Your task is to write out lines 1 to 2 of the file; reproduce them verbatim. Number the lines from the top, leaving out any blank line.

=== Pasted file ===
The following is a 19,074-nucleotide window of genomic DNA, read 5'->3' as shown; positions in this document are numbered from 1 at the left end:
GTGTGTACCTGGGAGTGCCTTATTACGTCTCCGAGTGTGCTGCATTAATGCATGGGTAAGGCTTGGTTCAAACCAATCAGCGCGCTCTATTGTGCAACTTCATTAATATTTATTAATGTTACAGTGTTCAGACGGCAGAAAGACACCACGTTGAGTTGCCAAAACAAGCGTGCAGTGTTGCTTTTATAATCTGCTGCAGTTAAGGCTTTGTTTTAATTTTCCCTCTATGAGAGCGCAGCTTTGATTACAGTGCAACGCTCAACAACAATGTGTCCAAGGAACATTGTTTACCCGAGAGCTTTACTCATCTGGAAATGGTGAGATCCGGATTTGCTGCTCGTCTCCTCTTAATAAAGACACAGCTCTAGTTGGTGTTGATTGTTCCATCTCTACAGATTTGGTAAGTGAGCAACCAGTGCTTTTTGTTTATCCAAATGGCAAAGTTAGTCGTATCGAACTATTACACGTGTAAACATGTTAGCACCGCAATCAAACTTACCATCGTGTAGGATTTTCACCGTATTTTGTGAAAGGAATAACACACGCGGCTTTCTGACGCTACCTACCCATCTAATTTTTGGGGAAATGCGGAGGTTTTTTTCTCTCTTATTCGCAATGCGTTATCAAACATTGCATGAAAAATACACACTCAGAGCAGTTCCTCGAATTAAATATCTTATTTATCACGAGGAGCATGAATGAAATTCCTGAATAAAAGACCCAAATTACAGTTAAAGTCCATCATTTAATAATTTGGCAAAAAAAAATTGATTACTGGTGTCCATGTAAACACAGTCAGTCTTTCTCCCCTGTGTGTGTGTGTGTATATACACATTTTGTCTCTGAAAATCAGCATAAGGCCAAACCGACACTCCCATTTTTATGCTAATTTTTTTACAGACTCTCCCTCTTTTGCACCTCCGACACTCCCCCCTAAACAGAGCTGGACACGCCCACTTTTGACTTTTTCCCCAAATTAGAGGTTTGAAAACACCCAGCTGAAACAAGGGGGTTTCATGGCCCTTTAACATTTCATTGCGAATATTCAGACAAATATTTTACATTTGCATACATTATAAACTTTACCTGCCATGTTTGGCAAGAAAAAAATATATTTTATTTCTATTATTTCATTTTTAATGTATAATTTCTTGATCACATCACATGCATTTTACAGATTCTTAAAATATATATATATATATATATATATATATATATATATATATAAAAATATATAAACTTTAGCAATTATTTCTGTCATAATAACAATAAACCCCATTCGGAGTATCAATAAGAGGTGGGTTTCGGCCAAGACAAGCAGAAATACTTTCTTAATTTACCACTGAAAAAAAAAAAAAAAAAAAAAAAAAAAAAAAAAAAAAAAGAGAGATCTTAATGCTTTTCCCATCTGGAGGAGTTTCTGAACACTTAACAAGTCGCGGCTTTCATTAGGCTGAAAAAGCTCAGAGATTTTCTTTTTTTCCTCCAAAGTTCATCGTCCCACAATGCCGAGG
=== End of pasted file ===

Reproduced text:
The following is a 19,074-nucleotide window of genomic DNA, read 5'->3' as shown; positions in this document are numbered from 1 at the left end:
GTGTGTACCTGGGAGTGCCTTATTACGTCTCCGAGTGTGCTGCATTAATGCATGGGTAAGGCTTGGTTCAAACCAATCAGCGCGCTCTATTGTGCAACTTCATTAATATTTATTAATGTTACAGTGTTCAGACGGCAGAAAGACACCACGTTGAGTTGCCAAAACAAGCGTGCAGTGTTGCTTTTATAATCTGCTGCAGTTAAGGCTTTGTTTTAATTTTCCCTCTATGAGAGCGCAGCTTTGATTACAGTGCAACGCTCAACAACAATGTGTCCAAGGAACATTGTTTACCCGAGAGCTTTACTCATCTGGAAATGGTGAGATCCGGATTTGCTGCTCGTCTCCTCTTAATAAAGACACAGCTCTAGTTGGTGTTGATTGTTCCATCTCTACAGATTTGGTAAGTGAGCAACCAGTGCTTTTTGTTTATCCAAATGGCAAAGTTAGTCGTATCGAACTATTACACGTGTAAACATGTTAGCACCGCAATCAAACTTACCATCGTGTAGGATTTTCACCGTATTTTGTGAAAGGAATAACACACGCGGCTTTCTGACGCTACCTACCCATCTAATTTTTGGGGAAATGCGGAGGTTTTTTTCTCTCTTATTCGCAATGCGTTATCAAACATTGCATGAAAAATACACACTCAGAGCAGTTCCTCGAATTAAATATCTTATTTATCACGAGGAGCATGAATGAAATTCCTGAATAAAAGACCCAAATTACAGTTAAAGTCCATCATTTAATAATTTGGCAAAAAAAAATTGATTACTGGTGTCCATGTAAACACAGTCAGTCTTTCTCCCCTGTGTGTGTGTGTGTATATACACATTTTGTCTCTGAAAATCAGCATAAGGCCAAACCGACACTCCCATTTTTATGCTAATTTTTTTACAGACTCTCCCTCTTTTGCACCTCCGACACTCCCCCCTAAACAGAGCTGGACACGCCCACTTTTGACTTTTTCCCCAAATTAGAGGTTTGAAAACACCCAGCTGAAACAAGGGGGTTTCATGGCCCTTTAACATTTCATTGCGAATATTCAGACAAATATTTTACATTTGCATACATTATAAACTTTACCTGCCATGTTTGGCAAGAAAAAAATATATTTTATTTCTATTATTTCATTTTTAATGTATAATTTCTTGATCACATCACATGCATTTTACAGATTCTTAAAATATATATATATATATATATATATATATATATATATATATAAAAATATATAAACTTTAGCAATTATTTCTGTCATAATAACAATAAACCCCATTCGGAGTATCAATAAGAGGTGGGTTTCGGCCAAGACAAGCAGAAATACTTTCTTAATTTACCACTGAAAAAAAAAAAAAAAAAAAAAAAAAAAAAAAAAAAAAAAGAGAGATCTTAATGCTTTTCCCATCTGGAGGAGTTTCTGAACACTTAACAAGTCGCGGCTTTCATTAGGCTGAAAAAGCTCAGAGATTTTCTTTTTTTCCTCCAAAGTTCATCGTCCCACAATGCCGAGG